Select Page



Learning by Doing, Always

Humans have a natural excitement about scientific exploration, about how the world works. At Milton, we fuel that spirit of inquiry—and teach sophisticated concepts and research skills—by doing science, from day one. Introducing students to foundational scientific concepts and laboratory techniques, we provide the tools, shifting, over time, from teacher-directed learning to student-driven discovery. Students formulate their own research questions based on what they’ve learned; they develop experiments to test these questions—gathering evidence, analyzing data, communicating findings, and discovering the next round of important questions that rise from that work.

Through this work, students learn to deconstruct a problem, formulate a plan, observe closely, identify what they don’t know. They develop the skills and confidence to execute intricate and complex research experiments that help them develop scientific knowledge and understanding that builds as they progress through the program—from Physics to Chemistry to Biology, and to advanced electives in Molecular Genetics, Organic Chemistry and Nuclear Physics.

Milton scientists bring their skills to bear in the favorite “DYO” (Design Your Own) research experiment, the culmination of all full-year courses in the science curriculum. Students in advanced electives hone their presentation skills in the annual Science Symposium—a showcase of capstone projects, that invites the entire School community to appreciate and understand the focus and work of Milton’s most accomplished science students.

From the Classroom

Science Symposium

Every spring, Milton’s annual Science Symposium showcases advanced science students’ DYO (Design Your Own) experiments. For students enrolled in Advanced Biology, Chemistry, Physics, and Environmental Science, presenting independent projects they have pursued over several weeks is their culminating achievement. Students, working as individual or group investigators, structure and conduct experiments that explore major areas of science and a range of diverse interests. The scientists design and present posters of their work, and talk with faculty, friends and parents about their processes and outcomes. Topics have examined using fluorescent dyes to detect heavy metal pollution in water; turning sound into a laser show; and applying the Magnus effect to the flight of a baseball.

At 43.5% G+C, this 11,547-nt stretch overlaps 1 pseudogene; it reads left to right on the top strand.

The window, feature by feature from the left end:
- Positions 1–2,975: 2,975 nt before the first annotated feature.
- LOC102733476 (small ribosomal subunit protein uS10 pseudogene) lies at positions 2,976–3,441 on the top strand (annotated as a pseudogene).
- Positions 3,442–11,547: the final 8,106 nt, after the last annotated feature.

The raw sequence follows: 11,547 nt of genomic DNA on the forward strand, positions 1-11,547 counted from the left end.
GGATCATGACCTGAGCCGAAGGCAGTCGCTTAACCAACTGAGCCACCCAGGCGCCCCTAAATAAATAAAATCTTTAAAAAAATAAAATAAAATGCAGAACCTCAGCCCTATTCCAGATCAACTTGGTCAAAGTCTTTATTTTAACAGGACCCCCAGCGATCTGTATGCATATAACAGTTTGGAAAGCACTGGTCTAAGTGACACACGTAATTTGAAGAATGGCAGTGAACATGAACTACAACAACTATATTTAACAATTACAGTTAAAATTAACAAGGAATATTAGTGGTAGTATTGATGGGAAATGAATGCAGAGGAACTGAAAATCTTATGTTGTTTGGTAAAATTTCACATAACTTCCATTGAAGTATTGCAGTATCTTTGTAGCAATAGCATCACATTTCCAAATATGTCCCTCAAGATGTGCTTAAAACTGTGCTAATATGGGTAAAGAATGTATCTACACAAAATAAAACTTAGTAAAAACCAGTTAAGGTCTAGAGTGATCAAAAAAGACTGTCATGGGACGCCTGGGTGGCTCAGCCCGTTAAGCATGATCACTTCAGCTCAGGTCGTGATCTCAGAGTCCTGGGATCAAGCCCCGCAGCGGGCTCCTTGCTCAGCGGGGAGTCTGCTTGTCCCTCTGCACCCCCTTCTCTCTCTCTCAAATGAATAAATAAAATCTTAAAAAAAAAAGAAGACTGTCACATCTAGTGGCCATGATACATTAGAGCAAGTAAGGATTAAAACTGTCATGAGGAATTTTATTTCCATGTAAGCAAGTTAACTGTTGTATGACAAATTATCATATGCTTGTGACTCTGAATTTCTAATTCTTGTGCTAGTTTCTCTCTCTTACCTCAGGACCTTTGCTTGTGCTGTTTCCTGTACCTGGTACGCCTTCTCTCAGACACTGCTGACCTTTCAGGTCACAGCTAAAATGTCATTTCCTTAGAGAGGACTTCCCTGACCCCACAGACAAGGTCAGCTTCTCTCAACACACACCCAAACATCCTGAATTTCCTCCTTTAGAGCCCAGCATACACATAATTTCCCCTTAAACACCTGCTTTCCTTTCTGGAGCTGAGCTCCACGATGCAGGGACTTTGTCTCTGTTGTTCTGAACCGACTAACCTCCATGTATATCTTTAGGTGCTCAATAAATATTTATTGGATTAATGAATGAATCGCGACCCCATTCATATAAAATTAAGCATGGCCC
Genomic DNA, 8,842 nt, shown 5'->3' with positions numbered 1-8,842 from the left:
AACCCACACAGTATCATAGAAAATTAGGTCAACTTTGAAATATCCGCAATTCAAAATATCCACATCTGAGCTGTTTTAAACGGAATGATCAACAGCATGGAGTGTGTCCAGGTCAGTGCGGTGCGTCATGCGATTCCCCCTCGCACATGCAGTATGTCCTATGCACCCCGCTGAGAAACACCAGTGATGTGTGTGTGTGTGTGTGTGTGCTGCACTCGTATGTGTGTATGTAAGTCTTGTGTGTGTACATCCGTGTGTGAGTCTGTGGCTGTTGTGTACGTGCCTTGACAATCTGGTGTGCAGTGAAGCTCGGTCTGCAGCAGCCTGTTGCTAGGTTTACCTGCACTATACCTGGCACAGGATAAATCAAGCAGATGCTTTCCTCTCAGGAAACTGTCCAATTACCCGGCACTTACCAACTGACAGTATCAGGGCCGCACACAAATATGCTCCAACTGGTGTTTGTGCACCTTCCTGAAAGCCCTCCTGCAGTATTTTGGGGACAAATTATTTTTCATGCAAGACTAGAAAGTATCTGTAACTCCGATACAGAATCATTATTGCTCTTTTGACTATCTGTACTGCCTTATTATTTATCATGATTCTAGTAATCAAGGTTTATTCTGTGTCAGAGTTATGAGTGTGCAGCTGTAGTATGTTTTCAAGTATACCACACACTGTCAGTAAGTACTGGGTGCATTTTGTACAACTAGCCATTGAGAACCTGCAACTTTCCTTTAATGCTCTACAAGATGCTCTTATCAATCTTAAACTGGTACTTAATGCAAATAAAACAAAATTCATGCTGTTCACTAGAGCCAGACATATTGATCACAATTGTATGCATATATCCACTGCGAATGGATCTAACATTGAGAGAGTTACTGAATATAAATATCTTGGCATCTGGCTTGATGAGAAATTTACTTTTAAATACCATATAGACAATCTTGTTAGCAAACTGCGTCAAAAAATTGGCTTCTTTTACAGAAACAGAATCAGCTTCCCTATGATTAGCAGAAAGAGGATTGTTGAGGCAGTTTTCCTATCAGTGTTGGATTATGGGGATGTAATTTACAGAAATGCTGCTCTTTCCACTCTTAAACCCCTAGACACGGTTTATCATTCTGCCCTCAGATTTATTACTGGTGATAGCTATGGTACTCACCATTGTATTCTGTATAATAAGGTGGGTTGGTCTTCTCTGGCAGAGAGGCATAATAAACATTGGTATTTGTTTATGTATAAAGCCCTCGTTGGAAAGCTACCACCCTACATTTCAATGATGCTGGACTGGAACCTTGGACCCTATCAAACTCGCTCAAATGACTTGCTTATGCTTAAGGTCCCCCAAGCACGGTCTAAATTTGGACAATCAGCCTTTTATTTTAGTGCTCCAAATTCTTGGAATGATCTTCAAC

Other recent research have included:

  • Effect of pH on bacterial viruses
  • The “bitter taste” gene DNA
  • Effect of copper and magnesium on plant growth
  • Zebrafish tail regeneration
  • Young’s double-slit experiment
  • A Faraday train model

I’m doing an engineering project right now. We got to pick a topic in engineering problems, which are like the really big problems of the world, such as climate change or water pollution. We were given all the materials and access to everything. You get to design anything, and the entire science lab has thousands of different materials and random stuff you can use. We received help, but it was a lot more independent.

Mia Todd '23

Kingston, Jamaica